It's been a long, hard fall for Las Vegas.
With an economy tied to consumer spending and the housing industry, Sin City region has gone from one of America's bright spots to one of its most troubled. The Las Vegas area is among the most economically stressed in the country, according to the Associated Press's monthly ranking.
Fully 15 percent of Las Vegas residents -- or a total of 145,000 people -- are unemployed, a local record. (Nationally, the unemployment rate has held steady at 9.6 percent.) On the state level, as HuffPost's Arthur Delaney and Ryan Grim reported in July, there is no greater concentration of economic woe than in Nevada. Factoring in the underemployed and those who have given up looking for work, Nevada's true unemployment rate may be 20 percent, according to the Las Vegas Review-Journal.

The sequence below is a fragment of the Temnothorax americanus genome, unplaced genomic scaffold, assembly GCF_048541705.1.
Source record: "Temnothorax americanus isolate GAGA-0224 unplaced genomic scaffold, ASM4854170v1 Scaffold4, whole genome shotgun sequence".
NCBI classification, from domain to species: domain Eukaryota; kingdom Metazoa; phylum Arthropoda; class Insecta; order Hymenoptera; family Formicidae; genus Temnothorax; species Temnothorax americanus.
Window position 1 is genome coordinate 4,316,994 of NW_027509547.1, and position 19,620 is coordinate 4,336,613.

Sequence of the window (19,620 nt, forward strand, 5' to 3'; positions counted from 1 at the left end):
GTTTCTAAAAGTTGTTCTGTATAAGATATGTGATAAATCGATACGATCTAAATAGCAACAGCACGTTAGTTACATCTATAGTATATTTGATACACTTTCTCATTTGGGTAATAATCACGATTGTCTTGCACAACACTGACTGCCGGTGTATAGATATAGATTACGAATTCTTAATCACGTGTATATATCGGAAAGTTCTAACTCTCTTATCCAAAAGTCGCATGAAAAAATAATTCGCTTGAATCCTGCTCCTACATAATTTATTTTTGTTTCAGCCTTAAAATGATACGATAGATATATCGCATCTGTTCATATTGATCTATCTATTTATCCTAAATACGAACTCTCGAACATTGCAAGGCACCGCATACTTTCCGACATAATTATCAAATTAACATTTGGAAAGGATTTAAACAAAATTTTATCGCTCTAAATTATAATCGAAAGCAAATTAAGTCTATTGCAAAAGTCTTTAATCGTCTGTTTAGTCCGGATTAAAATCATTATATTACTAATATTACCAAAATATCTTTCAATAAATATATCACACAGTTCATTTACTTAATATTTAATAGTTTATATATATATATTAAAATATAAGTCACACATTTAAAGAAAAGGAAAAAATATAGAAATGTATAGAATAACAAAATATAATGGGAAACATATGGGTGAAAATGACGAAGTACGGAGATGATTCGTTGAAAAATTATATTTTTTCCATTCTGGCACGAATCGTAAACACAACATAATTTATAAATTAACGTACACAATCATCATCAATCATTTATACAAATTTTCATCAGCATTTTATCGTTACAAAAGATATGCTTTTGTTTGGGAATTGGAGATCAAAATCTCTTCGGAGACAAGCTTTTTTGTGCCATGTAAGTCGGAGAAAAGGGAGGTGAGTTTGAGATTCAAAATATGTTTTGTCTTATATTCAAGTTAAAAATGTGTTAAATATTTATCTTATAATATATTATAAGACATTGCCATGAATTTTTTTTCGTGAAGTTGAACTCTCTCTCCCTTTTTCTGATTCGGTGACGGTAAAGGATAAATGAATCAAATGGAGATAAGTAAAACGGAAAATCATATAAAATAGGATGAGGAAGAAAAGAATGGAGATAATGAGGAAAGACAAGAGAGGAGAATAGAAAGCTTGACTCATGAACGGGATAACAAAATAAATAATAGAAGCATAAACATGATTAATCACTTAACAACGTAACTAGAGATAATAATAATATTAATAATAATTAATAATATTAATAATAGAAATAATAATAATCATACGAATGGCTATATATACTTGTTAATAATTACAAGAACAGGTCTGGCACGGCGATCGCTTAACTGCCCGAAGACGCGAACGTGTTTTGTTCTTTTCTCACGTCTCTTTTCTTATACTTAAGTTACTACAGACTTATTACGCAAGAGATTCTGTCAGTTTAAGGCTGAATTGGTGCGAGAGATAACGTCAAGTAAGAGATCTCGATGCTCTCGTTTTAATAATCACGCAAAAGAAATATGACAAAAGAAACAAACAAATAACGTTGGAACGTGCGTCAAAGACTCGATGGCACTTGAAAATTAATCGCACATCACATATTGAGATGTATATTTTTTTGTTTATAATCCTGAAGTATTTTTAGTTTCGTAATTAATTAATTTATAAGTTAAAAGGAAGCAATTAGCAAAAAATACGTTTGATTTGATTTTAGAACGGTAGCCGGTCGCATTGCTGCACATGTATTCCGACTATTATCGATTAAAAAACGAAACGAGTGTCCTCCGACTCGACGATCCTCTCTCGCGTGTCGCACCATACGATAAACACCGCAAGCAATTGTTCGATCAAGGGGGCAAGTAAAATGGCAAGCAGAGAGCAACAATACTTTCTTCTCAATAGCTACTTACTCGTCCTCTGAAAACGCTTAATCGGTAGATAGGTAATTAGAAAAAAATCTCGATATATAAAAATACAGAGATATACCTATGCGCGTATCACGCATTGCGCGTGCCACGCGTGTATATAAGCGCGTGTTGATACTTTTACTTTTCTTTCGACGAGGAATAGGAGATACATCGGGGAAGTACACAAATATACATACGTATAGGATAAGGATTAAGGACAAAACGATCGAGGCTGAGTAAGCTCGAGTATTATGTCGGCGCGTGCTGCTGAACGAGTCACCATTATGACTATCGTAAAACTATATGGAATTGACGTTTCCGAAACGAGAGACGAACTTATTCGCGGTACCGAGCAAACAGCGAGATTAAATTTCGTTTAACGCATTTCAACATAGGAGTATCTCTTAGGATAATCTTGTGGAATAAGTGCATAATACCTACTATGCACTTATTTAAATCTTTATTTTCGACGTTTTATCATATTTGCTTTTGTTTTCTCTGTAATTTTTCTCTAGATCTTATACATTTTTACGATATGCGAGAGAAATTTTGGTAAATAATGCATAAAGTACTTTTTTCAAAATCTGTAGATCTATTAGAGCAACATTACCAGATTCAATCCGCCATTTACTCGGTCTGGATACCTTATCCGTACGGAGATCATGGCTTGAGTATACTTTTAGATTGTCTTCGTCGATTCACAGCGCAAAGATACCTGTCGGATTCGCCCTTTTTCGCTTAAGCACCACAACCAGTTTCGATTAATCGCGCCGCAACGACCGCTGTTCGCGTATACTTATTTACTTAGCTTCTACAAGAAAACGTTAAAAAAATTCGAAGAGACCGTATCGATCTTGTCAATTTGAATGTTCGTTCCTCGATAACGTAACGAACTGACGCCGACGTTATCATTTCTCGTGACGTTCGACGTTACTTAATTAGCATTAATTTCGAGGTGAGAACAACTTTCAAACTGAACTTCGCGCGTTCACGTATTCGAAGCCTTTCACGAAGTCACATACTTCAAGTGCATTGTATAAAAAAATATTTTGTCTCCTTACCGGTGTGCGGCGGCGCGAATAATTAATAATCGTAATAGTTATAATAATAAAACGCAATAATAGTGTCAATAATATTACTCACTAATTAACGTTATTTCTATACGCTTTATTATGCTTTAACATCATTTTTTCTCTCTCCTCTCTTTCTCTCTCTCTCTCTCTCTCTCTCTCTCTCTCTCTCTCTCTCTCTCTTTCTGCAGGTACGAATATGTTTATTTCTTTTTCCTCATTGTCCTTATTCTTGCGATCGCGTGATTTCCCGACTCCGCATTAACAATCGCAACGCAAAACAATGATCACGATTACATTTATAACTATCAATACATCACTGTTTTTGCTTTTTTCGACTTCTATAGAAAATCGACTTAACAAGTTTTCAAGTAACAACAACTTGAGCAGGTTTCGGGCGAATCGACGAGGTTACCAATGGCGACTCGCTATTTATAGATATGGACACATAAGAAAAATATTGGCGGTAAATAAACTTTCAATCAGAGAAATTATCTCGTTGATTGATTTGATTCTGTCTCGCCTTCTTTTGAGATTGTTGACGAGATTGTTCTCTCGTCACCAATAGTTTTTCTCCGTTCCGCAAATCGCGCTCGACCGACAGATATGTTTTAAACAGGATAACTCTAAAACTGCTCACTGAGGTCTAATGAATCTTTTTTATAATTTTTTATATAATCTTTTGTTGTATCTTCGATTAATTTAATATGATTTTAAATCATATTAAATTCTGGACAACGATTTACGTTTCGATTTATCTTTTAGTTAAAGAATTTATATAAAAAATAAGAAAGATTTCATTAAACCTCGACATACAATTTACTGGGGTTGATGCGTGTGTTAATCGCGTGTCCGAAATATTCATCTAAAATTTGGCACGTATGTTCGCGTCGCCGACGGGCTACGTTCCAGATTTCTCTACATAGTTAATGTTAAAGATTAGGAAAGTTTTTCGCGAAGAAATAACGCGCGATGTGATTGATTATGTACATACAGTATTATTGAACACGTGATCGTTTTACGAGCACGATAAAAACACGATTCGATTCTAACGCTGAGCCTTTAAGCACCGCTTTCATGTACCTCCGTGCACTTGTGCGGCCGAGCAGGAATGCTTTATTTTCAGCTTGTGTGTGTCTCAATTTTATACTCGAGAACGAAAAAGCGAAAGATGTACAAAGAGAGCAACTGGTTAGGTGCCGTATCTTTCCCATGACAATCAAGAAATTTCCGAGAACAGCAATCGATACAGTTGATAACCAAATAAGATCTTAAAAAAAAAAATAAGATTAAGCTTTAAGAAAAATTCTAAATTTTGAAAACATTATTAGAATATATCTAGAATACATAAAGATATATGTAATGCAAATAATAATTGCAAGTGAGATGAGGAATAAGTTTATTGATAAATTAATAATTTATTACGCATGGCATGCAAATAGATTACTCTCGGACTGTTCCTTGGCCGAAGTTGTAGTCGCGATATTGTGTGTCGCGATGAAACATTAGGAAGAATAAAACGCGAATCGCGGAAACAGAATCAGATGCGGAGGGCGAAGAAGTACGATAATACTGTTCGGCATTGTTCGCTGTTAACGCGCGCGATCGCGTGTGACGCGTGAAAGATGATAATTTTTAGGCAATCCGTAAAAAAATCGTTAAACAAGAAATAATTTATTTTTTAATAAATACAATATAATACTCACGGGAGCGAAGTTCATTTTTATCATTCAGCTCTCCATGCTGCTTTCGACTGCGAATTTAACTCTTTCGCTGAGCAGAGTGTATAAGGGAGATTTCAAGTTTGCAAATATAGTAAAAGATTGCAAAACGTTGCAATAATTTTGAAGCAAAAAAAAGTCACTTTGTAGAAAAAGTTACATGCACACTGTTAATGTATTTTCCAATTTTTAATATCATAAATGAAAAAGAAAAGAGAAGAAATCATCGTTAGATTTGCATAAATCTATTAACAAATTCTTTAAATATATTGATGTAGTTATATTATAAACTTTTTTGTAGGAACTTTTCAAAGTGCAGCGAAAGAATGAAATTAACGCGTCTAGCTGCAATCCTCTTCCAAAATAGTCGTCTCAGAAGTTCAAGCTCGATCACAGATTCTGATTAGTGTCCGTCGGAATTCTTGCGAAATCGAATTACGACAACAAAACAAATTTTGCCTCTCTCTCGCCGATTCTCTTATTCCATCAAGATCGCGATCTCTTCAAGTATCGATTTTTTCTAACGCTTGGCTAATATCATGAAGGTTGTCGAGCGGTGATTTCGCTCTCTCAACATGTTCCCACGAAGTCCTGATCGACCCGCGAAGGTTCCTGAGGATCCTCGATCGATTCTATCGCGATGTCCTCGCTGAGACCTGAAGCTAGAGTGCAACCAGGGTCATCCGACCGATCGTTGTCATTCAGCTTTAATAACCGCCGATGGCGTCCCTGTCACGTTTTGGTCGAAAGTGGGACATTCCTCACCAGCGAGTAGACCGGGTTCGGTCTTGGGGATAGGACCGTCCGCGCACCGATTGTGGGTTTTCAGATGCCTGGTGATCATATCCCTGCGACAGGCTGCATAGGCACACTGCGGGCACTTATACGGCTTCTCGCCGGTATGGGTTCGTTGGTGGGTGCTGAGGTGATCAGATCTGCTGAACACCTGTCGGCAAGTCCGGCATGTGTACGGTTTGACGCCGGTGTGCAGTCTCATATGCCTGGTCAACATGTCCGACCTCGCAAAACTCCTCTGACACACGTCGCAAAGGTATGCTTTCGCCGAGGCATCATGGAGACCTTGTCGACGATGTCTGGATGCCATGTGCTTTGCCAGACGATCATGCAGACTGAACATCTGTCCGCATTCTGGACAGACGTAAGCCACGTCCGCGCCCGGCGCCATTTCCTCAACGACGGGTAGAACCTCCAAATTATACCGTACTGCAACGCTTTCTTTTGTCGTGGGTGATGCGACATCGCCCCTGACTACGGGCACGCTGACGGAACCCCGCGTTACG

In the state's flagship city, however, the housing boom and job crisis have created more than a few veritable ghost towns and have stalled large developments on the Las Vegas Strip.
Getty photographers Spencer Platt and Ethan Miller recently captured some of the most haunting images of the new, recession-addled Las Vegas landscape. Check out the new Las Vegas below:
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